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Articles on Farmworkers

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Planting paddy saplings in Patiala, India. Three-quarters of Indian farmers are women, but most don’t own their land. Bharat Bhushan/Hindustan Times via Getty Images

Women grow as much as 80% of India’s food – but its new farm laws overlook their struggles

Most Indian farmers are women. But few own their land, and gender inequality limits their access to markets. These issues won't be fixed by recent agricultural reforms; in fact, they may get worse.
A woman takes part in a protest in Montreal, Jan. 30, 2021, to demand status for all workers and to demand dignity for all non status migrants as full human beings as the COVID-19 pandemic continues in Canada and around the world. THE CANADIAN PRESS/Graham Hughes

How we treat migrant workers who put food on our tables: Don’t Call Me Resilient EP 4 transcript

How we treat migrant workers who put food on our tables: Don't Call Me Resilient EP 4 transcript
A seasonal migrant worker is seen in the Niagara area earlier this spring. (Jane Andres, Niagara Workers Welcome)

Coronavirus: Canada stigmatizes, jeopardizes essential migrant workers

Migrant workers are not inherently more vulnerable to COVID-19, nor more likely to be carrying it than Canadians. Yet our treatment of them this year stigmatizes them and puts them at risk.
Salvadoran immigrants were pivotal in the Justice for Janitors campaign in Los Angeles in 1990. It earned wage increases for custodial staff nationwide and inspired today’s $15 minimum wage campaign. AP Photo/Chris Pizzello

How Central American migrants helped revive the US labor movement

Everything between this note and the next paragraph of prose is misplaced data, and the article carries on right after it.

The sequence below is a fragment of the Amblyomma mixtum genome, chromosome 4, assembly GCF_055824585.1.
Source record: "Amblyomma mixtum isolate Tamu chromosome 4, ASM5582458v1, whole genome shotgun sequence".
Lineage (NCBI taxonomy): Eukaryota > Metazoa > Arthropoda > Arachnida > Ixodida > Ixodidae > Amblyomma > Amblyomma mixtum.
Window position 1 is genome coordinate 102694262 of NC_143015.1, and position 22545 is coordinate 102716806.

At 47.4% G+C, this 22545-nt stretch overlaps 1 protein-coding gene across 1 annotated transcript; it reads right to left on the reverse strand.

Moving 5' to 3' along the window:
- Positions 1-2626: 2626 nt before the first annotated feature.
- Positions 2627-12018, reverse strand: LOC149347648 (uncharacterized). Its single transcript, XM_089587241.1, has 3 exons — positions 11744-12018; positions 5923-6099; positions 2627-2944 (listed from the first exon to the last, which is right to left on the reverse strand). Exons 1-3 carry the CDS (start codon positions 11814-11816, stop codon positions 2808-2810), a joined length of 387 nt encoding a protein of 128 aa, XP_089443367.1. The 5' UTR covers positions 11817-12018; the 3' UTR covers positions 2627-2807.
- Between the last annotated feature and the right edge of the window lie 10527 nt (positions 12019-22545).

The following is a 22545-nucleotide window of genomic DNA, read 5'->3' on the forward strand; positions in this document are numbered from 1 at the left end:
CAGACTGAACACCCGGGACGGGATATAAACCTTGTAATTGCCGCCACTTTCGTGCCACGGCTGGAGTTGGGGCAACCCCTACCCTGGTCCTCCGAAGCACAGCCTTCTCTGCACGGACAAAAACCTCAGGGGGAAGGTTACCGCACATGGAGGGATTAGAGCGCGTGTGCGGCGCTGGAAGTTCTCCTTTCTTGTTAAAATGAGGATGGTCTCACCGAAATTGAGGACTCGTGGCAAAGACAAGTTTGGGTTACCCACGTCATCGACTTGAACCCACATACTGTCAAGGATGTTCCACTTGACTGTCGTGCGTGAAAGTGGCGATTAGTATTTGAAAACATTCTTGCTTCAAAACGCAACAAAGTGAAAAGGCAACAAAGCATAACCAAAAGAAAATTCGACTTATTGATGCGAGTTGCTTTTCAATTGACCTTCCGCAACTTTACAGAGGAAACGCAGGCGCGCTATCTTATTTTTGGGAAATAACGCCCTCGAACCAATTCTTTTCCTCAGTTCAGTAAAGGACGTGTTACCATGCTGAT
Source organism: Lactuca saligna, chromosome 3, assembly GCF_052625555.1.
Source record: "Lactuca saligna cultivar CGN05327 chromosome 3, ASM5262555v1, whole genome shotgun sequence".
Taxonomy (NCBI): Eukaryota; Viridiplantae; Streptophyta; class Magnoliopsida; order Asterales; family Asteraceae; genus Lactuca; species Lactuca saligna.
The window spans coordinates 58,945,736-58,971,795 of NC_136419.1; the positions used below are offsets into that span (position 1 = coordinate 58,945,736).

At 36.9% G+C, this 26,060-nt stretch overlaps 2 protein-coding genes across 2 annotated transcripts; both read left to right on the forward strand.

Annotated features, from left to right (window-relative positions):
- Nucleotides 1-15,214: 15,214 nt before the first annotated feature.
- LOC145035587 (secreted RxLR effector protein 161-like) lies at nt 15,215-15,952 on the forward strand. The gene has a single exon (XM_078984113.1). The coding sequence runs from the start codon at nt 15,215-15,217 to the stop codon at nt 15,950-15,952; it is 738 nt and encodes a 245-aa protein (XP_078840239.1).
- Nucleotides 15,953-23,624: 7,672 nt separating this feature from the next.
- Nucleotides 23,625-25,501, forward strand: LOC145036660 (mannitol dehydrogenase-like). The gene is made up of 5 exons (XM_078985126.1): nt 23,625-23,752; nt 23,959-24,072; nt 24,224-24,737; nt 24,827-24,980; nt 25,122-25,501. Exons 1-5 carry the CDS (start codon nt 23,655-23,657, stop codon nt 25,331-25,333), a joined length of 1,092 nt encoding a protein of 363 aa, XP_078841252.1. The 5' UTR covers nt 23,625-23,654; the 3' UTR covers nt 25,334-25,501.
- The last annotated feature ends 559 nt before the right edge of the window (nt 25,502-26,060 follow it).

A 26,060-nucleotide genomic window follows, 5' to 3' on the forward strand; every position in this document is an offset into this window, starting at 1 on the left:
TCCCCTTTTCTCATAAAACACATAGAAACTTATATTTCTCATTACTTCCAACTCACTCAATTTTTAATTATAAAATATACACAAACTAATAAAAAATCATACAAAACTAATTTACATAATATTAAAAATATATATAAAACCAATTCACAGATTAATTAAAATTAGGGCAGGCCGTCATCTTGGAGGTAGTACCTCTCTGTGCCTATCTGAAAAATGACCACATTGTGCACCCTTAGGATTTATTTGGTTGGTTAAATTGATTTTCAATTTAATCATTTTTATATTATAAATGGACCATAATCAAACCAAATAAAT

Central Americans who came to the US in the 1980s fleeing civil war drew on their background fighting for social justice back home to help unionize farmworkers, janitors and poultry packers in the US.
Migrants from Honduras, part of the Central American caravan, trying to reach the United States in Tijuana, Mexico, in December 2018. Reuters/Mohammed Salem

Is there a crisis at the US-Mexico border? 6 essential reads

Immigration experts explain who's really trying to cross the US-Mexico border, what they want — and why immigration, even undocumented immigration, actually benefits the country.
In this file photo from 2010, members of the Coalition of Immokalee Workers take part in a march through the streets of Tampa, Fla., to try to persuade the supermarket chain Publix to take a stand against abusive work conditions in the fields. (AP Photo/Chris O'Meara)

Migrant farm workers vulnerable to sexual violence

Female migrant farm workers across North America are vulnerable to sexual abuse and assault because the systems set up to temporarily employ them offer no protections or access to citizenship.

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